SURREY — A Surrey man accused of grabbing and punching another man who was being stabbed three times outside a booze can in Whalley has been acquitted of aggravated assault.
Justice Frits Verhoeven acquitted Michael Ross of the crime following a trial in B.C. Supreme Court in New Westminster.
Morgan Nicholson has been convicted of aggravated assault for stabbing Roger Snow three times in his chest and stomach area during an after-hours party on June 10, 2012, outside a basement suite near 101st Avenue and 132nd Street.
Nicholson was arrested five weeks after the stabbing. She was sentenced to nine and a half months and three years' probation,
Ross was charged as being a party to the assault during which Snow was stabbed.
The Crown argued that Ross had grabbed Snow's T-shirt from behind and punched him twice in the head as Nicholson was stabbing him.
The court heard Snow got up, ran away and hailed a taxi that took him to Surrey Memorial Hospital.
Snow arrived at the emergency department shirtless and bleeding. "Mr. Snow could have died without proper medical treatment," Verhoeven noted. One of the stab wounds cut into Snow's liver and was about 10 centimetres deep. He remained in hospital for five days.
The court heard Nicholson, who was 22 at the time, was living in Surrey but had been partying hard with friends in downtown Vancouver until arriving at the booze can - an unlicensed bar - at about 3 a.m. She testified she'd blacked out more than once that night, and had done "significant amounts" of pot and cocaine.
About 30 people were at the party, celebrating Ross's birthday.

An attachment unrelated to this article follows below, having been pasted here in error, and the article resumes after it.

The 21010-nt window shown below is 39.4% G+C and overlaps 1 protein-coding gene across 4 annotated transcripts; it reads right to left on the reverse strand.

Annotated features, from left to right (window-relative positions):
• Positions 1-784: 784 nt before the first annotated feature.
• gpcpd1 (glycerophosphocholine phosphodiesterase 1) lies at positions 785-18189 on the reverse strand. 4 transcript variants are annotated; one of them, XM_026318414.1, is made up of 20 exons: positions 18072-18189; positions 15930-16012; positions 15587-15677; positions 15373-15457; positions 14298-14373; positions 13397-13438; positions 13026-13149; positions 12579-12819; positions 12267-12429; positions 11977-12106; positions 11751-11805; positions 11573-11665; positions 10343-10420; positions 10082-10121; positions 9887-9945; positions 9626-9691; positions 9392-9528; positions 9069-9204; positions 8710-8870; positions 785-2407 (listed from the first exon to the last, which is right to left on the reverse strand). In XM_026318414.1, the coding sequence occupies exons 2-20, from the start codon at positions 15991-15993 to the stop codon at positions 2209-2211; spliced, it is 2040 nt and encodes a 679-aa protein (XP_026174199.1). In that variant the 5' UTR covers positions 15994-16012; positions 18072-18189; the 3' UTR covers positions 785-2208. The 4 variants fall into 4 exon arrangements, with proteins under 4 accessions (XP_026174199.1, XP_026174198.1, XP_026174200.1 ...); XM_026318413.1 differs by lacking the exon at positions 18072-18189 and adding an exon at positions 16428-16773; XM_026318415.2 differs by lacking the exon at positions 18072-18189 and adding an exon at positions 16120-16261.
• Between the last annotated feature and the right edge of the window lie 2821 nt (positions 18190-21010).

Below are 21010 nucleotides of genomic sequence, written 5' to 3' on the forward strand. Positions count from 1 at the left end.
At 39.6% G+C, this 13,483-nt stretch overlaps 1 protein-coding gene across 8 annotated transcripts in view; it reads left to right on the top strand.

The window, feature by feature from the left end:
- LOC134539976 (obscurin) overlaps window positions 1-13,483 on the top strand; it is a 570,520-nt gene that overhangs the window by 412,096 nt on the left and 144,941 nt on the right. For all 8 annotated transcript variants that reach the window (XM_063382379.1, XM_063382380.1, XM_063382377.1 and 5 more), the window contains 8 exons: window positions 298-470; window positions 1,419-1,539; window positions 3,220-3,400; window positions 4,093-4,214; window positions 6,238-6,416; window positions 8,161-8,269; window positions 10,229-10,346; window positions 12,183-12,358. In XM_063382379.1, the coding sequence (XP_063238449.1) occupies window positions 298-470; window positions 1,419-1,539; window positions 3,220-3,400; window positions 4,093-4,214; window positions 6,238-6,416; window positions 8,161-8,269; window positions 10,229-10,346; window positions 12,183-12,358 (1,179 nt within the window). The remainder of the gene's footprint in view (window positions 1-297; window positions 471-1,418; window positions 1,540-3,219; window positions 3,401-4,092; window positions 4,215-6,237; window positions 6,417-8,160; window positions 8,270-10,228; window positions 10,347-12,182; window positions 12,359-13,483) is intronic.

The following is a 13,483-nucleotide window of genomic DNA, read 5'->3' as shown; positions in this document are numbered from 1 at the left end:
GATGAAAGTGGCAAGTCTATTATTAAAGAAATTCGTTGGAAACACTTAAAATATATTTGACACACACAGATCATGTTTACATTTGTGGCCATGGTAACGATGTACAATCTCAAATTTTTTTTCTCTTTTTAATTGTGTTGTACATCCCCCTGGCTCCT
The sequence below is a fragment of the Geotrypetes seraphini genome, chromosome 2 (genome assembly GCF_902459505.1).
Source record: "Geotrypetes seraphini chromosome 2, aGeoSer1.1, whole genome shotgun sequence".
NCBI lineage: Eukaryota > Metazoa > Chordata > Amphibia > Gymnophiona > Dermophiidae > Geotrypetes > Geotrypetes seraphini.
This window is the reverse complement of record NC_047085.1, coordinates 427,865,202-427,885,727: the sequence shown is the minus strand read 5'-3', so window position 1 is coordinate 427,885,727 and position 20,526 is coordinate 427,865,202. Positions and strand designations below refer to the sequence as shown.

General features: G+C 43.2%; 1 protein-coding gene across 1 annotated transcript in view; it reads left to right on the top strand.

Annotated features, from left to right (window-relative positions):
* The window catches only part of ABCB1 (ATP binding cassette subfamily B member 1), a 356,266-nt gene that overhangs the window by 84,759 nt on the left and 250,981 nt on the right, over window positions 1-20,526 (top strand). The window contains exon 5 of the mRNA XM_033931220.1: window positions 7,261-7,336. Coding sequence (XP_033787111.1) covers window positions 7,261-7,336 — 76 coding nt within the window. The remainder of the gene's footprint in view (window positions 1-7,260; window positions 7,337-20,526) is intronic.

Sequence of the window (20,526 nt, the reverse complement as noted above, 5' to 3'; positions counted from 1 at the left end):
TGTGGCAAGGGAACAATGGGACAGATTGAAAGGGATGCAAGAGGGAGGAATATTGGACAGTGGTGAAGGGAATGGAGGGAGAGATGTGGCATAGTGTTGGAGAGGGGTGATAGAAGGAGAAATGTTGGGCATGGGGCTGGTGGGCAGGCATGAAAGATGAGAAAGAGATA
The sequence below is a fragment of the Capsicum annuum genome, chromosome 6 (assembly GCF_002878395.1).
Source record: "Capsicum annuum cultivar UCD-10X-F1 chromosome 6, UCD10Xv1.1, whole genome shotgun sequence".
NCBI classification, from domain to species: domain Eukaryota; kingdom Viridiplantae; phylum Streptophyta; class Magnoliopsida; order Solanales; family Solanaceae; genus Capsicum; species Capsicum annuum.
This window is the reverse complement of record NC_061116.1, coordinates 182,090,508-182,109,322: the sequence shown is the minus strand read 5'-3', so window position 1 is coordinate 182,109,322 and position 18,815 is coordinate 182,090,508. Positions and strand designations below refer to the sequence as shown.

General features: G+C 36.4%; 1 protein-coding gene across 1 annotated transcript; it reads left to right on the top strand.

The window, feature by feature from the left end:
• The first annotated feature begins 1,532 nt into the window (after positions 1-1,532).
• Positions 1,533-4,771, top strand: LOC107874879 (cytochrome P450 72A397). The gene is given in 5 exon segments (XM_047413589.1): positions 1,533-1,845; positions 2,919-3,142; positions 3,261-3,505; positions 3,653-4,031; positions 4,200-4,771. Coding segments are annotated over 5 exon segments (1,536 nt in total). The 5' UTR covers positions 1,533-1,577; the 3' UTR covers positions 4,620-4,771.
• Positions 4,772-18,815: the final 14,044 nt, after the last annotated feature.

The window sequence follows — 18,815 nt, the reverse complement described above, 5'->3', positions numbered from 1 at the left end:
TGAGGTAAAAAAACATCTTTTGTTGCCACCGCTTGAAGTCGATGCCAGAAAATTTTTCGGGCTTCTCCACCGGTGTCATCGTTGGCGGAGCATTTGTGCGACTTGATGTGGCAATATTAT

Snow arrived with a buddy and two young women at about 4 a.m., coming from a party in Langley where he had drank six beers and smoked some pot.
The court heard Snow knew Ross and Nicholson well, as they grew up in the same part of Surrey.
Nicholson hugged him, and Ross shook his hand. They offered Snow tequila but he declined and bought another beer instead.
Snow then wandered into a bedroom to smoke some pot, and Nicholson followed. She got into an argument with a guy named Gordy.
Snow tried to intervene and Nicholson punched him in the head.
"In response, he pushed her against the wall," Verhoeven noted. Snow then went outside and was at the end of the driveway when he turned and saw Nicholson coming at him with a knife.
Snow testified that he tried to dodge her, hopping over a rail fence into a schoolyard and putting a parked car between them, when Ross grabbed him from behind and punched him twice. Snow told the court that there were at least six onlookers but none moved to help him.
Verhoeven said he accepted that while there was a second person involved in the assault, he was not satisfied beyond a reasonable doubt that it had been Ross.
"There is no corrobative evidence, physical or otherwise, linking Mr. Ross to the assault," the judge found. Verhoeven noted that Snow had told police several hours after the assault that he didn't know who the second assailant was but thought his name might have been Mike.
"This is a very peculiar description for an individual that Mr. Snow knew well for many years prior to the incident in question, and who Mr. Snow identified with complete clarity and certainty at trial," Verhoeven said.
Snow claimed he was in pain and "a little bit out of it" when he spoke with police, but the judge found "no confirmatory evidence that he'd been "anything less than fully lucid the whole time.
"It is therefore possible that a person other than the accused was involved in the assault," Verhoeven decided.
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